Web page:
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The new efficiency: 41% of the damage in 16% of the time

Posted by: Howard Silverblatt on March 6, 2008

With today’s 2.20% S&P 500 decline, the index has lost $2.39 trillion in 149 days (103 trading), compared to $5.77 trillion in the 929 days (637) during the 2000-2002 bear market: 41% of the damage in 16% of the time. The sector breakdown however is completely different. While Technology, that had gone up the most in the late 1990s, was the standout decliner during the bear market of 2000-2, this market has spread the damage around (very democratic, especially in an election year). Financials have taken the greatest loss, declining 32.9% since the October 9, 2007 highs, with Telecommunications down 24.1%, Consumer Discretionary off 19.9% and Information Technology off 19.7%. All ten sectors are down YTD and from the October highs, with six of them (plus the index itself) posting an official correction, as defined by at least a 10% decline in price. The best of the ten, Energy, is down 3.11%.

YTD, that’s 9 (20%) up days of at least 1% and 14 (31.1%) down days of at least 1%; which would rank third highest on an annual basis. As far as YTD starts go, we now rank third worst in that.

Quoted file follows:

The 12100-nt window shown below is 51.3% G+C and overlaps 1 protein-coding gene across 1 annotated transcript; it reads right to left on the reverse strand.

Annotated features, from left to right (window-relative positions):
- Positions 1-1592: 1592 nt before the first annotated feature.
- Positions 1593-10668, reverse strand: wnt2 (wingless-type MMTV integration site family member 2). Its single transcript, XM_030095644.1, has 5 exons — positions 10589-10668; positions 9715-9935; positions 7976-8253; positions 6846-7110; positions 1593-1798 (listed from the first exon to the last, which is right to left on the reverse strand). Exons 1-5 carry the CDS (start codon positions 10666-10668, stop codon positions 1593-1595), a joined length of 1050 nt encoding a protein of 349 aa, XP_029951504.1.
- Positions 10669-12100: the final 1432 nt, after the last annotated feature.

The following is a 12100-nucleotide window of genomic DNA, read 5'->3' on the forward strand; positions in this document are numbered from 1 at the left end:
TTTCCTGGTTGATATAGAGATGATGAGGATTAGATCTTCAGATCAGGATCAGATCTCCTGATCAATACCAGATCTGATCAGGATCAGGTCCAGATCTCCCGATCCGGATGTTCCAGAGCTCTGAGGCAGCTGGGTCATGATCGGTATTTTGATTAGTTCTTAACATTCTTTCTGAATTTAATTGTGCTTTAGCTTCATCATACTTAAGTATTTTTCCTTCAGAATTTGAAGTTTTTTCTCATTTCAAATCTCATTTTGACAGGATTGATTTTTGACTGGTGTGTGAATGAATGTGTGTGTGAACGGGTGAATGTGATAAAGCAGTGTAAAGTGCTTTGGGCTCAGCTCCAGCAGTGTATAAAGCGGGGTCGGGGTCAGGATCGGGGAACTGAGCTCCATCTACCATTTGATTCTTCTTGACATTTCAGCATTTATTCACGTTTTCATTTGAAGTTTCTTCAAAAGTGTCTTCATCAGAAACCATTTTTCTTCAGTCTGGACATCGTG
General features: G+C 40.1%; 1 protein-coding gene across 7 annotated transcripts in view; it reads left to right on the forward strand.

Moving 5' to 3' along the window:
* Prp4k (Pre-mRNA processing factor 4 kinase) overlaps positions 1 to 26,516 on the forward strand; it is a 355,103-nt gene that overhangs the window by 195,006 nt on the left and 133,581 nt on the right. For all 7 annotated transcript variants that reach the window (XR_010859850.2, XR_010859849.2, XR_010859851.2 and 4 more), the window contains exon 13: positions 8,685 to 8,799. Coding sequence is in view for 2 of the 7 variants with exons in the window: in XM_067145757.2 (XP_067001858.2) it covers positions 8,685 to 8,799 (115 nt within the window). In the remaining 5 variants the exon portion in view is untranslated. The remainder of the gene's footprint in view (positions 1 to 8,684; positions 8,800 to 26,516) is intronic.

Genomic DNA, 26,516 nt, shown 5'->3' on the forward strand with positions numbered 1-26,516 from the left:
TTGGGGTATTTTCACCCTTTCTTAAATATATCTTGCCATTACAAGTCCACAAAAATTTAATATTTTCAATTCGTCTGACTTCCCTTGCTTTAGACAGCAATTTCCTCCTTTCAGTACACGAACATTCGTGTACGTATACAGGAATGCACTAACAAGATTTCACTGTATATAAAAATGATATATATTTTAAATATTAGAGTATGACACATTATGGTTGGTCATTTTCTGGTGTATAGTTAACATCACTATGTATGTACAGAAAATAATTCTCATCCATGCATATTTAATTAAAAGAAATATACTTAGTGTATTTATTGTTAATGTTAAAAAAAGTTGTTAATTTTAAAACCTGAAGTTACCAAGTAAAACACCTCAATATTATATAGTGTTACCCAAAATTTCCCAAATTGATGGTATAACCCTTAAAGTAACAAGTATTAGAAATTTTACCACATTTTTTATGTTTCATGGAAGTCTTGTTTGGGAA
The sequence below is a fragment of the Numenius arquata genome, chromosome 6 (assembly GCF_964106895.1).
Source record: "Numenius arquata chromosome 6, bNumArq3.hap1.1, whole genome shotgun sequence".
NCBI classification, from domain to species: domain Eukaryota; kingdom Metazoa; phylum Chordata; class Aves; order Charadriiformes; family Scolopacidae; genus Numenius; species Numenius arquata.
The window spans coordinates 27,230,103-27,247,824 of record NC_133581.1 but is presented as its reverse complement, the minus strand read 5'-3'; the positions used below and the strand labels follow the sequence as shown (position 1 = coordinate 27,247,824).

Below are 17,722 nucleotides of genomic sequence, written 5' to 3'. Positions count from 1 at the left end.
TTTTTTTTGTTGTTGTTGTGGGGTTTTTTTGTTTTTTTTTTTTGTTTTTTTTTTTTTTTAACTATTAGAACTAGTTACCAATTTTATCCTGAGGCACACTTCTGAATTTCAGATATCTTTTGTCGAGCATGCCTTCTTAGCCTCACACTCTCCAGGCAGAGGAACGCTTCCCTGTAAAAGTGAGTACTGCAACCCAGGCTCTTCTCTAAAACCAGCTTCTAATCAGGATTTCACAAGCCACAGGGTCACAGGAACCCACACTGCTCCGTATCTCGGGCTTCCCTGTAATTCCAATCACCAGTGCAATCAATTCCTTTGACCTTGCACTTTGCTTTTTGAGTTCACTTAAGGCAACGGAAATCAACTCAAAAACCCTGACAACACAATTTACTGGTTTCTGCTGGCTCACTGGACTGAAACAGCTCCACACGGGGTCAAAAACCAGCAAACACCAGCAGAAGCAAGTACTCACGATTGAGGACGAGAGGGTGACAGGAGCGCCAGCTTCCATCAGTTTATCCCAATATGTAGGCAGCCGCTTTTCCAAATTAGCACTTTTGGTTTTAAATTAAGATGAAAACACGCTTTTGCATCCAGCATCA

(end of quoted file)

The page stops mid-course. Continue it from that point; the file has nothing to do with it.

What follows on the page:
Reader Comments

Vito Z

May 31, 2010 9:24 AM

Actually, I tend to believe this lower number. What I really think, however, is that most employees roll over their 401(k) plans into IRA's much more frequently than is ever indicated. That is because so many people change jobs so frequently, whether voluntarily or not. If an employee has been with the company few years, that company can distribute the contents of a 401(k) to its owner if the balance is less than $5000, It's in the (former) employee's best interest to park any money he or she can consolidate into an IRA.
What I really want to see are statistics for median IRA balances, both (non)deductible and Roth. This could help flesh out the picture on retirement savings much better. I suspect that these numbers are quite a bit larger than those for 401(k) plans and their ilk.


July 19, 2010 8:01 PM

I believe $12K sounds more like it. My 401K is well into 6 figures as I am a saver. But, among my peers in my upper middle class neighborhood, I am a "freak". That is correct. Most of my counterparts live well beyond their means.
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October 27, 2010 9:31 PM

My 401K balance is 255,000. Age 49. I still believe that I cannot retire on that 401K and I am looking for additional work and do all my repairs myself.

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Bloomberg Businessweek’s Ben Steverman focuses on the latest moves in financial markets and emerging trends in stocks, bonds, and funds, always with an eye toward giving readers a better understanding of the sometimes confusing and often chaotic world of money. Standard & Poor’s senior index analyst Howard Silverblatt will also provide his take on companies’ finances and the markets. Voted one of the “Top 100 Finance Blogs” in 2007.

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